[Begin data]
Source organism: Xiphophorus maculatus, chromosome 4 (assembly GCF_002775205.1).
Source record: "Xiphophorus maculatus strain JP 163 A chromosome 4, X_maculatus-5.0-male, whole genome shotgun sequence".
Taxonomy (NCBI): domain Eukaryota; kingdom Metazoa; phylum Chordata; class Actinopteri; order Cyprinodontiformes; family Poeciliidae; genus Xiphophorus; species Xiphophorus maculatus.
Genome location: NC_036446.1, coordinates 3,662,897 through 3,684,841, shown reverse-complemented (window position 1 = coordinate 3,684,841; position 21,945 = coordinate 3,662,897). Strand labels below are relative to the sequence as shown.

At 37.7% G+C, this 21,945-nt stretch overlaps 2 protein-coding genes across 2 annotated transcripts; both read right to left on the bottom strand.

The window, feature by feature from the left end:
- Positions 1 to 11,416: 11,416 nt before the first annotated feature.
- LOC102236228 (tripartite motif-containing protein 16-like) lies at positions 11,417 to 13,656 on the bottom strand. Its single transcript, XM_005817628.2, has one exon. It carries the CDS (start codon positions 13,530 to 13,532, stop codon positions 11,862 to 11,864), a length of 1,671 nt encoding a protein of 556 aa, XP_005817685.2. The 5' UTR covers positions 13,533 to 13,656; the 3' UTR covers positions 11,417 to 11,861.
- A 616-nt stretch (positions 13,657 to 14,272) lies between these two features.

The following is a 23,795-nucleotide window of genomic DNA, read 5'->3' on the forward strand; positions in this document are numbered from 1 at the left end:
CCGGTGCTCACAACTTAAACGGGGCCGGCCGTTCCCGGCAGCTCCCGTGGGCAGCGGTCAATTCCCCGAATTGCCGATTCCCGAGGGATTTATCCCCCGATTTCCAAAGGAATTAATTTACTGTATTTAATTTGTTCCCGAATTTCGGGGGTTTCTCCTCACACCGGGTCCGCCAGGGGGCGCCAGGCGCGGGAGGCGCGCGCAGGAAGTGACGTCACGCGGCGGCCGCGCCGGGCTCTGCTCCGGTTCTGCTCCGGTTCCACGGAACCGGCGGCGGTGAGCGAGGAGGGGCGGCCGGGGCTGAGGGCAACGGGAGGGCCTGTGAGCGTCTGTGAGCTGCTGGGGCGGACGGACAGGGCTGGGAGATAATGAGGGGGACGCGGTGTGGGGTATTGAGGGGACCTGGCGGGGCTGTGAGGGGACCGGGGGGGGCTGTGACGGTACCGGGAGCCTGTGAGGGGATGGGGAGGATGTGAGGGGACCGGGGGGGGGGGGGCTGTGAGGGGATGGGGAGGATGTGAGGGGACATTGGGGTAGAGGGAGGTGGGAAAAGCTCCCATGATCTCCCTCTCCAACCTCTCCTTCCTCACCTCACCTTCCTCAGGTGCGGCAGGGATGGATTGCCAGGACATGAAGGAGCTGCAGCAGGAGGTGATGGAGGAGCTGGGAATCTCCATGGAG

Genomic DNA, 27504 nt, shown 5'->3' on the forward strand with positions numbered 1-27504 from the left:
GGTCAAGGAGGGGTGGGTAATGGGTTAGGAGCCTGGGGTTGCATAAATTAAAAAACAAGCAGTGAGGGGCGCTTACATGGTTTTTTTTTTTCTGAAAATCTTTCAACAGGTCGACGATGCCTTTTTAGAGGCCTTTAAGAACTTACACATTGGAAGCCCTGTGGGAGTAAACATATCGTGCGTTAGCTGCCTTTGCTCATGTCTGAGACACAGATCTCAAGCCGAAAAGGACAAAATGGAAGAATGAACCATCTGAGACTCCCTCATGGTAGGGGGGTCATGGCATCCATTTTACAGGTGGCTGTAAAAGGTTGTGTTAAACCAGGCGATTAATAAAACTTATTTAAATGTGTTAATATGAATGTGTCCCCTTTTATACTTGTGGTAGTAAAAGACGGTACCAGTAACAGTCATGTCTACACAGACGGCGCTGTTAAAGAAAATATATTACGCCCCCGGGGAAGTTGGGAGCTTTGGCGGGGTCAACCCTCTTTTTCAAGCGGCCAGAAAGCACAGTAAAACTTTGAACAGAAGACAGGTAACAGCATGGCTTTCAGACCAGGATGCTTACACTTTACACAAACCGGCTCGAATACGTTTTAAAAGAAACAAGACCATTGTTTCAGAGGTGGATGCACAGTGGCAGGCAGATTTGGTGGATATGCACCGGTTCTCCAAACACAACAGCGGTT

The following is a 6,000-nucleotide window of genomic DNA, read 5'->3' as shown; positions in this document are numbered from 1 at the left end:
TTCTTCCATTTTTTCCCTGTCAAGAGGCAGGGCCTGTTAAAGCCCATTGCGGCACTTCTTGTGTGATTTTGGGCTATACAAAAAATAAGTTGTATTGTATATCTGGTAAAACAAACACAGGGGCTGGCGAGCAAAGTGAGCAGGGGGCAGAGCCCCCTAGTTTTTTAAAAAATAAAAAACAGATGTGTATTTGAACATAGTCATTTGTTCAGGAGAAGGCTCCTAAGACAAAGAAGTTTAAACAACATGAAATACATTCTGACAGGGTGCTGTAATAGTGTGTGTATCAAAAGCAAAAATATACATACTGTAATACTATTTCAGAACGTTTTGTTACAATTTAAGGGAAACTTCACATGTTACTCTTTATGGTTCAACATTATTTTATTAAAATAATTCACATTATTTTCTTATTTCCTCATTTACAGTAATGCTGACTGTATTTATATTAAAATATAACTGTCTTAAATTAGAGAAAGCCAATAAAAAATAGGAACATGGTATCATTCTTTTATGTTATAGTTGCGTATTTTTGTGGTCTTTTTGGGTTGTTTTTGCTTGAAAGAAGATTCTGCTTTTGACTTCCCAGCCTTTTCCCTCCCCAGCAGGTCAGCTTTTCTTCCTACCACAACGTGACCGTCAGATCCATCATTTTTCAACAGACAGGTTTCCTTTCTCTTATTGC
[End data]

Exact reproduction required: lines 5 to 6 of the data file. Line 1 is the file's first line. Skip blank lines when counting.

At 37.7% G+C, this 21,945-nt stretch overlaps 2 protein-coding genes across 2 annotated transcripts; both read right to left on the bottom strand.

The window, feature by feature from the left end: